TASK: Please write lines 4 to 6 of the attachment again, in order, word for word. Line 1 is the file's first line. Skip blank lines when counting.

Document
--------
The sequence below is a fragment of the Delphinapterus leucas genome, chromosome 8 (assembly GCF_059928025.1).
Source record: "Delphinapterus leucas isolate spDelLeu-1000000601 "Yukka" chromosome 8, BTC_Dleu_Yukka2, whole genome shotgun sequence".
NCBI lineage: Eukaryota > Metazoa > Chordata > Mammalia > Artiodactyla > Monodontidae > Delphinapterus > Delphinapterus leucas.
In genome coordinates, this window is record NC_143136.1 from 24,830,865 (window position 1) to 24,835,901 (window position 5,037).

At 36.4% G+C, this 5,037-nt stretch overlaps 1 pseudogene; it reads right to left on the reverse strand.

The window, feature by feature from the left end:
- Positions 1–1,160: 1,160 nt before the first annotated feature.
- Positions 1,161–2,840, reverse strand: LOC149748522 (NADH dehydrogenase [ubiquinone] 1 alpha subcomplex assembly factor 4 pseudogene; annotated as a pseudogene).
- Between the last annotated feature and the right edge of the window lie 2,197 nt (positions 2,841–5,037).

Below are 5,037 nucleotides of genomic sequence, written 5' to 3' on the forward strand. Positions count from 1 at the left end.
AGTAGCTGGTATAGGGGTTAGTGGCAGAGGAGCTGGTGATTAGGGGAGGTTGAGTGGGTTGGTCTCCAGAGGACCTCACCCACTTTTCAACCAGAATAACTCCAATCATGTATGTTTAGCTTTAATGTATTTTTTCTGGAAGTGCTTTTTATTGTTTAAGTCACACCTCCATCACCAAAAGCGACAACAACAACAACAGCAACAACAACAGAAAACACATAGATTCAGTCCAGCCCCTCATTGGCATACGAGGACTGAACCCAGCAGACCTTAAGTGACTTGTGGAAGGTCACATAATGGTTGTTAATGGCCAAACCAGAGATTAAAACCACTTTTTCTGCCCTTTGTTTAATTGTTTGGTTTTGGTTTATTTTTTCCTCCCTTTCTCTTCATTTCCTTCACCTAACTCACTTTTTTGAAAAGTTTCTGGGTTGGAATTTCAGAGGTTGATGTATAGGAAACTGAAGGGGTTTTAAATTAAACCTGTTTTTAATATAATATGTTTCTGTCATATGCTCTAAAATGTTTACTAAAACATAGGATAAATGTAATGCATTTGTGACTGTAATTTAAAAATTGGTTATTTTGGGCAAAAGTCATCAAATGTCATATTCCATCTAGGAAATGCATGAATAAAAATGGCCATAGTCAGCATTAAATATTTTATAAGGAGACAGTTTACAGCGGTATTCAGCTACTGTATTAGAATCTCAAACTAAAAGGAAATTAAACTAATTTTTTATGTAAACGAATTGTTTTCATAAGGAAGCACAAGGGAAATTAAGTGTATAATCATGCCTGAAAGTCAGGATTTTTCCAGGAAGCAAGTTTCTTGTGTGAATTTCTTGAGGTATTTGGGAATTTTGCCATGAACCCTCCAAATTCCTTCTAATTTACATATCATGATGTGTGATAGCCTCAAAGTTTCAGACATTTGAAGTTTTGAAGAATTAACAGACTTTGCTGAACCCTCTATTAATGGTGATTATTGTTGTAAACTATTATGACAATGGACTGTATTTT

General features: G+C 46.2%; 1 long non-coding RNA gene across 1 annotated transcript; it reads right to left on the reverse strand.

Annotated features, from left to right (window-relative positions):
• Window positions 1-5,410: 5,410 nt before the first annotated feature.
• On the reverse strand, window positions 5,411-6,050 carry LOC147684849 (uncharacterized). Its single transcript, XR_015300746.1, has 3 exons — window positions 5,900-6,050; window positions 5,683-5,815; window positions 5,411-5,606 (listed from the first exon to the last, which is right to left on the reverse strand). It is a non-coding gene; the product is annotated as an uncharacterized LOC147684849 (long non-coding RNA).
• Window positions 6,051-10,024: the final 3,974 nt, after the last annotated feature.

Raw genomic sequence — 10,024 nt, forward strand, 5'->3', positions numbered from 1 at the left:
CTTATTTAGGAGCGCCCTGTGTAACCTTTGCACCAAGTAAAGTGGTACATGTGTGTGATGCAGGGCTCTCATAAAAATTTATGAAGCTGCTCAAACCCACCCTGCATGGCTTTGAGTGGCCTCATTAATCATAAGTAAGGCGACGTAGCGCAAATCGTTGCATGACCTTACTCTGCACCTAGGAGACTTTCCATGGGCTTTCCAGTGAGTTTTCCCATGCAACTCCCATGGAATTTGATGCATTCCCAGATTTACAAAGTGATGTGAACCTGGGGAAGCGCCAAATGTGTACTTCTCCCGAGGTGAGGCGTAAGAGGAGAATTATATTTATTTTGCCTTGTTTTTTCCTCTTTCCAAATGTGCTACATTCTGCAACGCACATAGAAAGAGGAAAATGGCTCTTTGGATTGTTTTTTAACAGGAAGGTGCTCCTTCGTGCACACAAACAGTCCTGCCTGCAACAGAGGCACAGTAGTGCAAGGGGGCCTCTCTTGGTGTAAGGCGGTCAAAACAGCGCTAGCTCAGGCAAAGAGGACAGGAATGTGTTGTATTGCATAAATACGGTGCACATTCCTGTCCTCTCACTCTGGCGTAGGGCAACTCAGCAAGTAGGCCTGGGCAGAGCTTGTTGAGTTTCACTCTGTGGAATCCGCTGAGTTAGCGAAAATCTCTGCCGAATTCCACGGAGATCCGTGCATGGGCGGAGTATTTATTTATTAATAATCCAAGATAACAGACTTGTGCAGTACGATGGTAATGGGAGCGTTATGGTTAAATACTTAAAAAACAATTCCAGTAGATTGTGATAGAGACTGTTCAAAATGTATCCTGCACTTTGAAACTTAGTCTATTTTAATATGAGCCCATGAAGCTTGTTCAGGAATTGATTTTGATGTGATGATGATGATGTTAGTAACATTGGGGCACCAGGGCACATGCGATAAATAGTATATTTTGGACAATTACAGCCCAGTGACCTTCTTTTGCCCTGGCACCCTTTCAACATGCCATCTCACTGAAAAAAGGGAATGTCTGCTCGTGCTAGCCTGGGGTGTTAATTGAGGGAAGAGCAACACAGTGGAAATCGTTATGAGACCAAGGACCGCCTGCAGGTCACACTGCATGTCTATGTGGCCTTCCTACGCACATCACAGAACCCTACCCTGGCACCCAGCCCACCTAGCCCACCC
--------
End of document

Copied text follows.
In genome coordinates, this window is record NC_143136.1 from 24,830,865 (window position 1) to 24,835,901 (window position 5,037).

At 36.4% G+C, this 5,037-nt stretch overlaps 1 pseudogene; it reads right to left on the reverse strand.

The window, feature by feature from the left end: